Friday, December 2, 2011

Vanishing Rainbow

For the September issue of AirshowStuff Magazine, I wrote a piece on Mike Machat's new book profiling the remarkable Republic XR-12 Rainbow (you can read it here, it's on page 14), an experimental reconnaissance aircraft from the mid-1940s, a design that was far ahead of its time; only two prototypes were built, and the program was cancelled before it could go into production. Mike, who is a well-known aviation painter, writer and speaker, was wonderfully generous with his time, allowing me a long and detailed interview over drinks and appetizers before he was to make a book-signing appearance. His passion for the history of both the Republic Aircraft Corp and the Rainbow is remarkable and very personal, as his uncle was one of the engineers that helped design the plane.

And then I went home and actually read the book he wrote (World's Fastest Four-Engine Piston-Powered Aircraft: Story of the Republic XR-12 Rainbow, available at a nice discount here), and fell in love with the plane myself. I was also intrigued to find out that the Rainbow actually made at least one airshow appearance, which made it an ideal subject to be featured both in my "Vintage Wings" column in the magazine (it just ran in the November/December issue, on page 6), as well as on this blog. Mike had just the photo, one that hadn't run in the book. The image was taken in October, 1948, at the open house at Wright Field, and shows the second of the two XR-12s that were built. While the first ship was essentially a handling qualities flight test vehicle, the second one had a full interior, including all the reconnaissance cameras and even a darkroom.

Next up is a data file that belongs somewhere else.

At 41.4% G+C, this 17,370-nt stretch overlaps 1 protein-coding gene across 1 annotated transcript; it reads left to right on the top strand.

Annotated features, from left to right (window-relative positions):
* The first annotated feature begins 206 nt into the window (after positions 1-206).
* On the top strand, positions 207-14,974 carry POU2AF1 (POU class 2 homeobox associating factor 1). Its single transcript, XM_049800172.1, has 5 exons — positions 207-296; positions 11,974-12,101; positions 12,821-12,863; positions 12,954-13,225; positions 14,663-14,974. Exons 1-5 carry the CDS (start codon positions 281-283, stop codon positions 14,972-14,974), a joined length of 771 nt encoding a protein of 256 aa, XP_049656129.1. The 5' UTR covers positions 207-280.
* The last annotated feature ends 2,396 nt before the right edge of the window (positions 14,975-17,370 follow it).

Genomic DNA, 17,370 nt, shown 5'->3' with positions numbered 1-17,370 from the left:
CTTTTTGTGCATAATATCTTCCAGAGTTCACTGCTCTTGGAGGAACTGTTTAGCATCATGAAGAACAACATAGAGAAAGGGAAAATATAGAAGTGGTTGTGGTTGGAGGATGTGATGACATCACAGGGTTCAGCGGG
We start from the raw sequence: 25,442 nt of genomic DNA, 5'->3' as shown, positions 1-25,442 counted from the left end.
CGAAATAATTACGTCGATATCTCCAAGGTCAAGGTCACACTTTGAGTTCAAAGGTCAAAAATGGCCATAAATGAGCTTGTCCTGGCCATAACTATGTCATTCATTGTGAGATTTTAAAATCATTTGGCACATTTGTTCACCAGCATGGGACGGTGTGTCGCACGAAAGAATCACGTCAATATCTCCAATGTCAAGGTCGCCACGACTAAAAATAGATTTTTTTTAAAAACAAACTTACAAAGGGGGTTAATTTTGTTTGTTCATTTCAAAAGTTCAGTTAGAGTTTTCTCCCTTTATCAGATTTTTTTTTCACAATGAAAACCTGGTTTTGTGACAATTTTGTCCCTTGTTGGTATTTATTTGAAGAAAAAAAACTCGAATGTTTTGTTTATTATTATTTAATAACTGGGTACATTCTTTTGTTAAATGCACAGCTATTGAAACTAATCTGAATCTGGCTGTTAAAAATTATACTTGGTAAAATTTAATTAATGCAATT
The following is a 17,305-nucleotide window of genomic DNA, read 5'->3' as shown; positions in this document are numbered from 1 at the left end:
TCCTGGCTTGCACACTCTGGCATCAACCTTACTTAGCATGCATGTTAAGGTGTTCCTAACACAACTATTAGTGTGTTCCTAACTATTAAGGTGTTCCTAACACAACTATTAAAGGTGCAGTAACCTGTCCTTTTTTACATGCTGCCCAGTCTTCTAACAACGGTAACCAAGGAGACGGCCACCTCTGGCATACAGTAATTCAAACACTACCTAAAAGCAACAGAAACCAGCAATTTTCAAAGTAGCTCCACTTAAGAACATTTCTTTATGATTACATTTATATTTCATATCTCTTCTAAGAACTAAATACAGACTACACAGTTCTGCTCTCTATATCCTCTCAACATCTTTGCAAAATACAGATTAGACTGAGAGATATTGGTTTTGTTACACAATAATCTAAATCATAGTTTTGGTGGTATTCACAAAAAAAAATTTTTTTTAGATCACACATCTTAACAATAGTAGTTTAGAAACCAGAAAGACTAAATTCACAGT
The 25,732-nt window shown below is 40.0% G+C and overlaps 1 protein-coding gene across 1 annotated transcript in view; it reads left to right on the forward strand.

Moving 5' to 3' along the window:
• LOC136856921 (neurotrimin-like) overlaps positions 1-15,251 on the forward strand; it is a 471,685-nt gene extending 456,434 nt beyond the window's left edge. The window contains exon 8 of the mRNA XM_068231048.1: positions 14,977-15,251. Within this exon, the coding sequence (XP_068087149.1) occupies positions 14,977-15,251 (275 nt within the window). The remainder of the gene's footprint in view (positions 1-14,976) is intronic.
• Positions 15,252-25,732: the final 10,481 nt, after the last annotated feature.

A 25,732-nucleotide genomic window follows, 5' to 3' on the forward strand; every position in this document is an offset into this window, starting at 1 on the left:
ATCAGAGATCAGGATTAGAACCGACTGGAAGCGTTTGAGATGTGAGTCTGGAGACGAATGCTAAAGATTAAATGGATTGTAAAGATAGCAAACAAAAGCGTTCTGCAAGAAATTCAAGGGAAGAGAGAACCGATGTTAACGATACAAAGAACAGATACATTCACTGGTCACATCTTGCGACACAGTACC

This photo, and one from a different angle that was used in the book, are unique. As Mike tells it, "It is very possibly one of the last photos ever taken of the airplane, because one week later it left for operational testing at Eglin AFB, FL, and crashed on only its second test flight there on November 7th." Of the seven-man crew,  only five survived the watery crash.

Mike Machat also generously provided this Republic family
portrait of the first XR-12, shortly after it's rollout together with
a P-47N Thunderbolt and an RC-1 Thunderbolt amphibian, the
forerunner of the RC-3 Seabee, a family-friendly amphibian that
Republic had pinned its hopes on to make big with an
anticipated post-war customer base of ex-military pilots. The
economics just didn't pan out, though.
The aircraft was faster than anything in its class, and Republic had dreams of a variant also being produced as a 40-passenger airliner, the RC-2 Rainbow. Both Pan Am and American Airlines had placed orders, as it was about 100 knots faster than its Boeing and Douglas competition. Unfortunately, it was an expensive project that came about at just the wrong time. With the end of WWII, its mission evaporated, and the Pentagon decided to pass. Without the military version to fund development of the civilian airliner, the price that the airlines would have to pay soared, and both carriers cancelled their orders. It was the end of the Rainbow, and there simply was no gold there.

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